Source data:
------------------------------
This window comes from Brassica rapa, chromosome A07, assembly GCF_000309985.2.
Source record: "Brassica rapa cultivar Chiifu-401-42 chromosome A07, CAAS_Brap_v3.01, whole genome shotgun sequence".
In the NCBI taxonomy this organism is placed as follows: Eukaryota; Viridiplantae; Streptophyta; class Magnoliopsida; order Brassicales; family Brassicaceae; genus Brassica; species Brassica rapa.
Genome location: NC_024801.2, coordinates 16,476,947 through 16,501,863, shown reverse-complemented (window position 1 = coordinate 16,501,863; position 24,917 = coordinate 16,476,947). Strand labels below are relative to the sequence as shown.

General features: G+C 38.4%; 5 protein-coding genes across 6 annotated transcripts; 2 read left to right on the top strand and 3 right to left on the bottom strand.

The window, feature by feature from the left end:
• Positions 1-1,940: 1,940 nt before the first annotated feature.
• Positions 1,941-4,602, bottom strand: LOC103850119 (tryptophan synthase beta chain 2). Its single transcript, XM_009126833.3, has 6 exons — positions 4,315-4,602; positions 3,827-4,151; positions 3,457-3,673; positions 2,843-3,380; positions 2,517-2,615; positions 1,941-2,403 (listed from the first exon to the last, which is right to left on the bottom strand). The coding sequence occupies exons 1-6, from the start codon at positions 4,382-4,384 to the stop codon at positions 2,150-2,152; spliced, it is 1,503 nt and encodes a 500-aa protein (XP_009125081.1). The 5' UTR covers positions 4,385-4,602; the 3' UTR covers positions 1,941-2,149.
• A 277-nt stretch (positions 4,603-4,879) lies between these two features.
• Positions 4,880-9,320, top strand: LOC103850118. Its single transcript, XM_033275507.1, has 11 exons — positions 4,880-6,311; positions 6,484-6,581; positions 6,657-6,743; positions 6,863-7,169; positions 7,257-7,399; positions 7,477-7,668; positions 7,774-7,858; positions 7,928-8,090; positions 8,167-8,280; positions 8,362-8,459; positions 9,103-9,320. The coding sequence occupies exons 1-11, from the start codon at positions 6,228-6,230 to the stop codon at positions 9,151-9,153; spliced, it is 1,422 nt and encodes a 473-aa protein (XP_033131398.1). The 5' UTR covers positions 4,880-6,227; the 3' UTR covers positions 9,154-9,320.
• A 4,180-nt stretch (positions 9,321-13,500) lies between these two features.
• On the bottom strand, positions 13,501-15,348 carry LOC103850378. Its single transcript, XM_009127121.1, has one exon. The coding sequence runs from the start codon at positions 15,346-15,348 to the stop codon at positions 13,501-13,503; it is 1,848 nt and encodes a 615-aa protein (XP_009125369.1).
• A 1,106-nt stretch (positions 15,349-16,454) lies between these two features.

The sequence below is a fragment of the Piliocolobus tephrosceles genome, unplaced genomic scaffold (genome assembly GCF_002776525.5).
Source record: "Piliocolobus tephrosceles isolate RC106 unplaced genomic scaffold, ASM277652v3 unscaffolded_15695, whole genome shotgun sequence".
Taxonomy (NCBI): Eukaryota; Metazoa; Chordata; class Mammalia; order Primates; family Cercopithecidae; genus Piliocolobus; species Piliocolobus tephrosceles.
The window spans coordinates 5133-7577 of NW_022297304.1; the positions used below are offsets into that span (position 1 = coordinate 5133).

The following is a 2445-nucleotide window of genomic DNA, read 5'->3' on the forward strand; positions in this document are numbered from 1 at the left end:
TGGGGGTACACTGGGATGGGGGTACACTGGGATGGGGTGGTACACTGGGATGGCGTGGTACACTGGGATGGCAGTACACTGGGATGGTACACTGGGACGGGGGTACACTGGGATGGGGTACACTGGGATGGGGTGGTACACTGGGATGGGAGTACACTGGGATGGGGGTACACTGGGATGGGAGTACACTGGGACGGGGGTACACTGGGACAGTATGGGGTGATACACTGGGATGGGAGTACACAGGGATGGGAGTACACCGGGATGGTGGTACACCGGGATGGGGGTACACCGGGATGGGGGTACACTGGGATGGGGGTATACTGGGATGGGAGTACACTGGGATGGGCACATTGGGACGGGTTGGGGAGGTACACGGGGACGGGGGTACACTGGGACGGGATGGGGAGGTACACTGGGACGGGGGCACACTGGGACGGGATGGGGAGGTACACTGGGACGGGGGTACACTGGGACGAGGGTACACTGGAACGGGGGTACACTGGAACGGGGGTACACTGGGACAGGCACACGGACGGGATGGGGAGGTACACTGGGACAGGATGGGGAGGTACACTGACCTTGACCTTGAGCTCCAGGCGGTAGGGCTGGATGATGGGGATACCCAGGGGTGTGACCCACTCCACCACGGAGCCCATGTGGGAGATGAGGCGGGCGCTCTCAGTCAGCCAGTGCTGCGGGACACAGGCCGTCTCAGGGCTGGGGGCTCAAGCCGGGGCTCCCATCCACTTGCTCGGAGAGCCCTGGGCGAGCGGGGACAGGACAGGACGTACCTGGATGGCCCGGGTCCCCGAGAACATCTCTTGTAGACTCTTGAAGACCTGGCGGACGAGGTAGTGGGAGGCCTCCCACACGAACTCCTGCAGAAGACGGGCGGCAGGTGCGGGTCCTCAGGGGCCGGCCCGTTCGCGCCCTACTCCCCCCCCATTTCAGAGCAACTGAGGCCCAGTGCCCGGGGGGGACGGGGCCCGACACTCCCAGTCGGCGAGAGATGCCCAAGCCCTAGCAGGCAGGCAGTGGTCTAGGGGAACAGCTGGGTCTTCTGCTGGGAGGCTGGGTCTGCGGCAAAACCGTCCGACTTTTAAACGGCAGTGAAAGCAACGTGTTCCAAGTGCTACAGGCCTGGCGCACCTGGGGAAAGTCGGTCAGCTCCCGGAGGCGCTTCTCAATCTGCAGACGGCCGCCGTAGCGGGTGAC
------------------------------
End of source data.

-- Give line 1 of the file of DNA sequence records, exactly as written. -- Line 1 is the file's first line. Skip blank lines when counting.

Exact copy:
This window comes from Brassica rapa, chromosome A07, assembly GCF_000309985.2.